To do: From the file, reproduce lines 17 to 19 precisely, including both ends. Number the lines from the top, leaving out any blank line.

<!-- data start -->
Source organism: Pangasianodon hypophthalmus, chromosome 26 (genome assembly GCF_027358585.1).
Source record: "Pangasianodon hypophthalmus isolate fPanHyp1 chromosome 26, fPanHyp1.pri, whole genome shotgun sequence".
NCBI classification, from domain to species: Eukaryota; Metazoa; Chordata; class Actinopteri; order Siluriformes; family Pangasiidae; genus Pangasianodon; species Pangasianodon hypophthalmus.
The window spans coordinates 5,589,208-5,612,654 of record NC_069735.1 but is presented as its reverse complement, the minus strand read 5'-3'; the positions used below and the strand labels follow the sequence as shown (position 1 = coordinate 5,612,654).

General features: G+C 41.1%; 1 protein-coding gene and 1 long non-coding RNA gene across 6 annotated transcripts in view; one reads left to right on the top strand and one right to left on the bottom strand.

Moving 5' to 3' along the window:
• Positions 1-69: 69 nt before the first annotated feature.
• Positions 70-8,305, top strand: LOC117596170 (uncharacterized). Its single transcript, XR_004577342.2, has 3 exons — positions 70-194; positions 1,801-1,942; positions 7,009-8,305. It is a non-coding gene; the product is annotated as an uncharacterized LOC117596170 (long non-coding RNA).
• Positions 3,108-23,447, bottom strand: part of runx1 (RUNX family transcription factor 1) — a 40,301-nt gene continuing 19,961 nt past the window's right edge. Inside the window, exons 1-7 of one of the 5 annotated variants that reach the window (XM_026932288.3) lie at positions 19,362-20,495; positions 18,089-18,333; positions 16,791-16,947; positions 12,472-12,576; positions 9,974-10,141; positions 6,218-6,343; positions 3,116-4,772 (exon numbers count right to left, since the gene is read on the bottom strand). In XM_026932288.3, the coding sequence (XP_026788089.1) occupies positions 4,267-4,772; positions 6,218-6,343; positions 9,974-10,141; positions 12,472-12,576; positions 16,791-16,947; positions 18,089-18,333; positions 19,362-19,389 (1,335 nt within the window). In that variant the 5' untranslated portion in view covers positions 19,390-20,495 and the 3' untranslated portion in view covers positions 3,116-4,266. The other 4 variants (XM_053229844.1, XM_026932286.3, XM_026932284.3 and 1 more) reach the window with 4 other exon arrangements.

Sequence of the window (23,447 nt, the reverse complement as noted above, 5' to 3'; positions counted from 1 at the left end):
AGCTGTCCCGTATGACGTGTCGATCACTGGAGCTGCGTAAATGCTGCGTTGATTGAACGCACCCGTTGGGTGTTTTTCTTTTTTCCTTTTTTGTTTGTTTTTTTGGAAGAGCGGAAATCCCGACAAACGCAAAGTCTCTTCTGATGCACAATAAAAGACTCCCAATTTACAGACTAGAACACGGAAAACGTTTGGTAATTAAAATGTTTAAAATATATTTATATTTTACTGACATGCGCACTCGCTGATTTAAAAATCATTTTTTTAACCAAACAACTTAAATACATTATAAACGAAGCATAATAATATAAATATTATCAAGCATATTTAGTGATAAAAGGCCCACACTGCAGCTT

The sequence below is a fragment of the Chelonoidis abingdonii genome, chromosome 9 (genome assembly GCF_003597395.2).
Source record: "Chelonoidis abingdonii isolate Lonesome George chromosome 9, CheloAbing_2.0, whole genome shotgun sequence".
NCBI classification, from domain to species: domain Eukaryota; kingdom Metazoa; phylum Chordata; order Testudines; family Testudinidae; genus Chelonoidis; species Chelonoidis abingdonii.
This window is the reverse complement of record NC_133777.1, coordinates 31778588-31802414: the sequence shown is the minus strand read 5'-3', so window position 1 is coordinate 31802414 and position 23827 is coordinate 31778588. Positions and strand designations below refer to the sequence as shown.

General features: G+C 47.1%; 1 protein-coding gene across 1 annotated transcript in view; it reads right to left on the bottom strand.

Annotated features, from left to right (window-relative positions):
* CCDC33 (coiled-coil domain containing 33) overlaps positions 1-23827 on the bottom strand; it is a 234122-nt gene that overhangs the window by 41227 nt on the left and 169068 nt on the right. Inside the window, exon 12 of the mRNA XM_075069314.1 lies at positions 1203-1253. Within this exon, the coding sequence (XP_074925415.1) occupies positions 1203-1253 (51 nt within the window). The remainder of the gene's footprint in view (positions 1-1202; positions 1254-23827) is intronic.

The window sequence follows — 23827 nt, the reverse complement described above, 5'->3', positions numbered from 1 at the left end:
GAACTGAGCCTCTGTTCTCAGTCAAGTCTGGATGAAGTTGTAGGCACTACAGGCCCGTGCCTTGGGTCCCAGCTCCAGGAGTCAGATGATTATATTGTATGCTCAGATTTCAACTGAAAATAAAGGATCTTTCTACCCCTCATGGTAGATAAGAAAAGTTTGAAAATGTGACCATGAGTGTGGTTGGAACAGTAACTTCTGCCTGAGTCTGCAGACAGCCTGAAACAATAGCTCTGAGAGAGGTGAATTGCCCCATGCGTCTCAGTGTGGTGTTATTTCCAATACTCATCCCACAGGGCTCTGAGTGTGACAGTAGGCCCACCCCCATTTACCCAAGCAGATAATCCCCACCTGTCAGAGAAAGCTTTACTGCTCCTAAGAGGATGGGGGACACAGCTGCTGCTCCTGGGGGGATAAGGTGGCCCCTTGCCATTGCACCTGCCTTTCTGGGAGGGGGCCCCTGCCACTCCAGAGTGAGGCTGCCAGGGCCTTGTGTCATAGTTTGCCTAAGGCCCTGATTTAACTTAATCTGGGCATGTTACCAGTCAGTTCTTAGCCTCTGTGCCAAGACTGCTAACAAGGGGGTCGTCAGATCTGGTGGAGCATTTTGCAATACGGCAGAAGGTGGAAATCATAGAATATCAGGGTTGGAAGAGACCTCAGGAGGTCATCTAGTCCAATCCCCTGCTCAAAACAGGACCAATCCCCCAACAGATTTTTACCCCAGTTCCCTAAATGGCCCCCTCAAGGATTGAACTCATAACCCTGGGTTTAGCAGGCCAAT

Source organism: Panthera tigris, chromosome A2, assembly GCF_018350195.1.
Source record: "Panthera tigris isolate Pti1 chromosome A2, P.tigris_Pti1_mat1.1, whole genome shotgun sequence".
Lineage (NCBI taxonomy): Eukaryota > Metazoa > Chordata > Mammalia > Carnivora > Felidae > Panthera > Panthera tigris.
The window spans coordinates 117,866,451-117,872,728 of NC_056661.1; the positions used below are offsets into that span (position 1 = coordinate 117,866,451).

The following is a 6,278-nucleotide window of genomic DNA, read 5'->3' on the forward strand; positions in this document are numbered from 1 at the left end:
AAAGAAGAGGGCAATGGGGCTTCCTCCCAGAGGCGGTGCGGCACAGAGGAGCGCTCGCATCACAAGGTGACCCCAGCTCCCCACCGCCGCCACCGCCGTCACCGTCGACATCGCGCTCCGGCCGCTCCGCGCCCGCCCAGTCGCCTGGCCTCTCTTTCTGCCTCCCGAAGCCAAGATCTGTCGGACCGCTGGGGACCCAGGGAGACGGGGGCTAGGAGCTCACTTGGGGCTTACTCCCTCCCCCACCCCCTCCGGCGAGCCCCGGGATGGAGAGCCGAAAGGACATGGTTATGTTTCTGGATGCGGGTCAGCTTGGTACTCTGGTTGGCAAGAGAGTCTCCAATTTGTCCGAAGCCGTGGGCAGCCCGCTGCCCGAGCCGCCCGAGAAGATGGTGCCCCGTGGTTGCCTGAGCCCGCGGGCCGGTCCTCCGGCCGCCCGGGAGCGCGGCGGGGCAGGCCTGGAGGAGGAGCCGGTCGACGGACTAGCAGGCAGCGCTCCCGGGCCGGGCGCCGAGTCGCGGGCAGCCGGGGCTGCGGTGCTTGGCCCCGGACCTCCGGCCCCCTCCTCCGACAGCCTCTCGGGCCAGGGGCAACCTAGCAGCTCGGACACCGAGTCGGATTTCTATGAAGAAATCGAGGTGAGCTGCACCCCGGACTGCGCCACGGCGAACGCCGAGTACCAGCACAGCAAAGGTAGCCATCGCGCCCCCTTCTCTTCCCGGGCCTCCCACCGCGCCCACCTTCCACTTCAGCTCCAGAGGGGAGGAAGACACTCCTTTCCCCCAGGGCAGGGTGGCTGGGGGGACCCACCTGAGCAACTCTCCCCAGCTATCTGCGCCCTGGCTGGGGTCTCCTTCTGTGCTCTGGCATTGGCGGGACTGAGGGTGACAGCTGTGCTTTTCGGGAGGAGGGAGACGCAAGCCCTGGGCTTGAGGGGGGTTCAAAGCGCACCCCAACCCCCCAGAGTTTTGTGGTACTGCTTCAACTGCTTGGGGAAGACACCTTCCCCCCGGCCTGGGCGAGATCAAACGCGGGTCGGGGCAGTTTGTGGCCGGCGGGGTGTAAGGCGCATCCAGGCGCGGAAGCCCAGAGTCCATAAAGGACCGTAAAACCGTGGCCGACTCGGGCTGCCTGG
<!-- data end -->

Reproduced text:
Annotated features, from left to right (window-relative positions):
* CCDC33 (coiled-coil domain containing 33) overlaps positions 1-23827 on the bottom strand; it is a 234122-nt gene that overhangs the window by 41227 nt on the left and 169068 nt on the right. Inside the window, exon 12 of the mRNA XM_075069314.1 lies at positions 1203-1253. Within this exon, the coding sequence (XP_074925415.1) occupies positions 1203-1253 (51 nt within the window). The remainder of the gene's footprint in view (positions 1-1202; positions 1254-23827) is intronic.

The window sequence follows — 23827 nt, the reverse complement described above, 5'->3', positions numbered from 1 at the left end: